'Now,' said Mr. Gabriel Parsons, as they drove to Norwood together- -'you shall have an opportunity to make the disclosure to-night, and mind you speak out, Tottle.'
'I will--I will!' replied Watkins, valorously.
'How I should like to see you together,' ejaculated Mr. Gabriel Parsons.--'What fun!' and he laughed so long and so loudly, that he disconcerted Mr. Watkins Tottle, and frightened the horse.
'There's Fanny and your intended walking about on the lawn,' said Gabriel, as they approached the house. 'Mind your eye, Tottle.'
'Never fear,' replied Watkins, resolutely, as he made his way to the spot where the ladies were walking.
'Here's Mr. Tottle, my dear,' said Mrs. Parsons, addressing Miss Lillerton. The lady turned quickly round, and acknowledged his courteous salute with the same sort of confusion that Watkins had noticed on their first interview, but with something like a slight expression of disappointment or carelessness.
'Did you see how glad she was to see you?' whispered Parsons to his friend.
'Why, I really thought she looked as if she would rather have seen somebody else,' replied Tottle.
'Pooh, nonsense!' whispered Parsons again--'it's always the way with the women, young or old. They never show how delighted they are to see those whose presence makes their hearts beat. It's the way with the whole sex, and no man should have lived to your time of life without knowing it. Fanny confessed it to me, when we were first married, over and over again--see what it is to have a wife.'
'Certainly,' whispered Tottle, whose courage was vanishing fast.
'Well, now, you'd better begin to pave the way,' said Parsons, who, having invested some money in the speculation, assumed the office of director.
'Yes, yes, I will--presently,' replied Tottle, greatly flurried.
'Say something to her, man,' urged Parsons again. 'Confound it! pay her a compliment, can't you?'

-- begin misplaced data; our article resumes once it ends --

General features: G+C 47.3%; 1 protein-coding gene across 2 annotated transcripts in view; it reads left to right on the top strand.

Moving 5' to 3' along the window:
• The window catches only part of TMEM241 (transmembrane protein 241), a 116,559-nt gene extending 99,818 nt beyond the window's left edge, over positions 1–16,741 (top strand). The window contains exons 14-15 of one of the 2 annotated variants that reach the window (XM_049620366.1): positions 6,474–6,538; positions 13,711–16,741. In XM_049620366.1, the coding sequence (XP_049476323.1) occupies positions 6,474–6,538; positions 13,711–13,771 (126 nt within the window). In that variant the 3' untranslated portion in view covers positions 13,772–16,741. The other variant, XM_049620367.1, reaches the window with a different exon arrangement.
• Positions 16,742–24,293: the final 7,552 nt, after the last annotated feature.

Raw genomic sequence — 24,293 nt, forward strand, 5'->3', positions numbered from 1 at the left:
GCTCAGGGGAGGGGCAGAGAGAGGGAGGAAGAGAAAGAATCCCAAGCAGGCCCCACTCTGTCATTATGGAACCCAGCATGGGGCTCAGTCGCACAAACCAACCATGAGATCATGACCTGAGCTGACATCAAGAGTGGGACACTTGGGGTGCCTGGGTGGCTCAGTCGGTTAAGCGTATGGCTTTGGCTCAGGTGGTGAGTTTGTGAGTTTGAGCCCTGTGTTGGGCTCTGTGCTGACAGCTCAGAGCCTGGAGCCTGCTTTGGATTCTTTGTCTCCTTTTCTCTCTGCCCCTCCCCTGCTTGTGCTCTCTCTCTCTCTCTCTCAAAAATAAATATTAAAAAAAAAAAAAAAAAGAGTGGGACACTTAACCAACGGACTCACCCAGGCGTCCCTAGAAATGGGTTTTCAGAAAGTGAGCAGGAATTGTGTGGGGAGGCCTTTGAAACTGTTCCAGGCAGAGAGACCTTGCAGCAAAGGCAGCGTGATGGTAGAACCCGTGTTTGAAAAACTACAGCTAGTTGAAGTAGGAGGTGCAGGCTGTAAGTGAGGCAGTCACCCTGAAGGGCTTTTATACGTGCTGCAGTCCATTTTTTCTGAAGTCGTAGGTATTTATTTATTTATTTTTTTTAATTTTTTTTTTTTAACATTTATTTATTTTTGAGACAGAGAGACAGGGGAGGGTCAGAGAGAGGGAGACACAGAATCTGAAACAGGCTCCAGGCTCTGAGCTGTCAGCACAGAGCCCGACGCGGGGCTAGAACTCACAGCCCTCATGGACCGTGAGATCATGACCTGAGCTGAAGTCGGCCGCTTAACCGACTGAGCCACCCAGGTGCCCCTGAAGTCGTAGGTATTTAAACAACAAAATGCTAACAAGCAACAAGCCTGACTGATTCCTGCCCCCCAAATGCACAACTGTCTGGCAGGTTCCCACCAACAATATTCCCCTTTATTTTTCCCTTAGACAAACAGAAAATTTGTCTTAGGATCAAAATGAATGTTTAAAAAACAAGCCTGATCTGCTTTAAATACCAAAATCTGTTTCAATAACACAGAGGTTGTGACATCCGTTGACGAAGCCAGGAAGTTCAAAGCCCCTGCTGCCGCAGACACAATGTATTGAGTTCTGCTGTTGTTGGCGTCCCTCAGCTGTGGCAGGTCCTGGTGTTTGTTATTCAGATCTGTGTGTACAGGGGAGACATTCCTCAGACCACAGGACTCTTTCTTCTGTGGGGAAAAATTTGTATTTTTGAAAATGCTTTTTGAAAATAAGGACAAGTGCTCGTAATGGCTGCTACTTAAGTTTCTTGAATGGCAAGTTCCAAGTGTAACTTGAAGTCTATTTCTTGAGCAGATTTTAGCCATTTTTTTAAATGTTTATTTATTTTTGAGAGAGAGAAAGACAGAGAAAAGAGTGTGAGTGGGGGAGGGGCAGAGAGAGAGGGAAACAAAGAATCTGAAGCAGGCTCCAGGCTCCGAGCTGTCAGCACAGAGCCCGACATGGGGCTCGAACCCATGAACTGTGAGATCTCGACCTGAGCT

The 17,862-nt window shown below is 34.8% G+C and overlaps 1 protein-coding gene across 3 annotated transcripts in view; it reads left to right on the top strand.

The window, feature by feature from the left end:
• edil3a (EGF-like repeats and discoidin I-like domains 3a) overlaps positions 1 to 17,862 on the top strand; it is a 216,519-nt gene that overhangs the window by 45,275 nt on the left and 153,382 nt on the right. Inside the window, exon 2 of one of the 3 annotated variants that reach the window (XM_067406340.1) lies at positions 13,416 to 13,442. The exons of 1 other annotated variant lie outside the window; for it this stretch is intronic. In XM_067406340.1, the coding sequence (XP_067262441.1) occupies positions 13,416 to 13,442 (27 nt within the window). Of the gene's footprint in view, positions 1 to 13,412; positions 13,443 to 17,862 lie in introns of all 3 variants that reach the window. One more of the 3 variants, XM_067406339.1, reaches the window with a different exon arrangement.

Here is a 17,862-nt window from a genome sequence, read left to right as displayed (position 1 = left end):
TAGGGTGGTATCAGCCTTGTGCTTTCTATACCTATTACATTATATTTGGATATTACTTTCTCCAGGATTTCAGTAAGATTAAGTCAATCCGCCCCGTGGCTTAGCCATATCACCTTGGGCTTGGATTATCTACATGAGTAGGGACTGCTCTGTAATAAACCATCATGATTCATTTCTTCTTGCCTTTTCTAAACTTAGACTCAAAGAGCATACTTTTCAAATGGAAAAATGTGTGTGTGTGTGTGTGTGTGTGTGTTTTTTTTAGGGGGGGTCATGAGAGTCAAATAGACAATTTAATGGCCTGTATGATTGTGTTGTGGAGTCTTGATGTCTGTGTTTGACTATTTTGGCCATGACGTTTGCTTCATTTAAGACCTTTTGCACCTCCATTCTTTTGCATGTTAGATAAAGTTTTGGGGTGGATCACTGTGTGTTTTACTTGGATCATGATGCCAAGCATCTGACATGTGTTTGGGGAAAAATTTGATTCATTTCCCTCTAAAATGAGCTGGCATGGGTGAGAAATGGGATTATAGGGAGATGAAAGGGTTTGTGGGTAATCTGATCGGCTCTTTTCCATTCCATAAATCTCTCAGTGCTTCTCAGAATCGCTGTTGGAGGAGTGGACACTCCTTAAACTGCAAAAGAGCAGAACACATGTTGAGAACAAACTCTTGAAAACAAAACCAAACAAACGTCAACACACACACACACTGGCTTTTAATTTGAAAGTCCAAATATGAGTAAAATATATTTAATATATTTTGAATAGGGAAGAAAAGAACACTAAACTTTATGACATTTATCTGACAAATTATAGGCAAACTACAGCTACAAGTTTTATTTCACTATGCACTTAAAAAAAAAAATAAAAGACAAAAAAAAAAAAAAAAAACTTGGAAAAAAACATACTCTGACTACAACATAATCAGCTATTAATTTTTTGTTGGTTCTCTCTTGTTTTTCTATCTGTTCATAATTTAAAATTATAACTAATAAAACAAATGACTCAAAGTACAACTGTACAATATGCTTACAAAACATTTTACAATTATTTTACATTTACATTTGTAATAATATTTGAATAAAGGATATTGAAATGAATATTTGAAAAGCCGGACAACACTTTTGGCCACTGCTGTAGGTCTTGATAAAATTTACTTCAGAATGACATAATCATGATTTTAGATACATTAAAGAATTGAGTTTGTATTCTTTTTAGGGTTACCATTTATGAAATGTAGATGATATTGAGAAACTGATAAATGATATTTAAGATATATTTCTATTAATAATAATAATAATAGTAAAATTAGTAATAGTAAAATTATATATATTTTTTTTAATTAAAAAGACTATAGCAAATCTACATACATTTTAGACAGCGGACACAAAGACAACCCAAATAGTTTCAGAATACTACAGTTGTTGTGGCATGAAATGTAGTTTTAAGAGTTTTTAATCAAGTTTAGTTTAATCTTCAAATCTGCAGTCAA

'No! not till after dinner,' replied the bashful Tottle, anxious to postpone the evil moment.
'Well, gentlemen,' said Mrs. Parsons, 'you are really very polite; you stay away the whole morning, after promising to take us out, and when you do come home, you stand whispering together and take no notice of us.'
'We were talking of the BUSINESS, my dear, which detained us this morning,' replied Parsons, looking significantly at Tottle.
'Dear me! how very quickly the morning has gone,' said Miss Lillerton, referring to the gold watch, which was wound up on state occasions, whether it required it or not.
'I think it has passed very slowly,' mildly suggested Tottle.
('That's right--bravo!') whispered Parsons.
'Indeed!' said Miss Lillerton, with an air of majestic surprise.
'I can only impute it to my unavoidable absence from your society, madam,' said Watkins, 'and that of Mrs. Parsons.'
During this short dialogue, the ladies had been leading the way to the house.
'What the deuce did you stick Fanny into that last compliment for?' inquired Parsons, as they followed together; 'it quite spoilt the effect.'
'Oh! it really would have been too broad without,' replied Watkins Tottle, 'much too broad!'
'He's mad!' Parsons whispered his wife, as they entered the drawing-room, 'mad from modesty.'
'Dear me!' ejaculated the lady, 'I never heard of such a thing.'
'You'll find we have quite a family dinner, Mr. Tottle,' said Mrs. Parsons, when they sat down to table: 'Miss Lillerton is one of us, and, of course, we make no stranger of you.'
Mr. Watkins Tottle expressed a hope that the Parsons family never would make a stranger of him; and wished internally that his bashfulness would allow him to feel a little less like a stranger himself.
'Take off the covers, Martha,' said Mrs. Parsons, directing the shifting of the scenery with great anxiety. The order was obeyed, and a pair of boiled fowls, with tongue and et ceteras, were displayed at the top, and a fillet of veal at the bottom. On one side of the table two green sauce-tureens, with ladles of the same, were setting to each other in a green dish; and on the other was a curried rabbit, in a brown suit, turned up with lemon.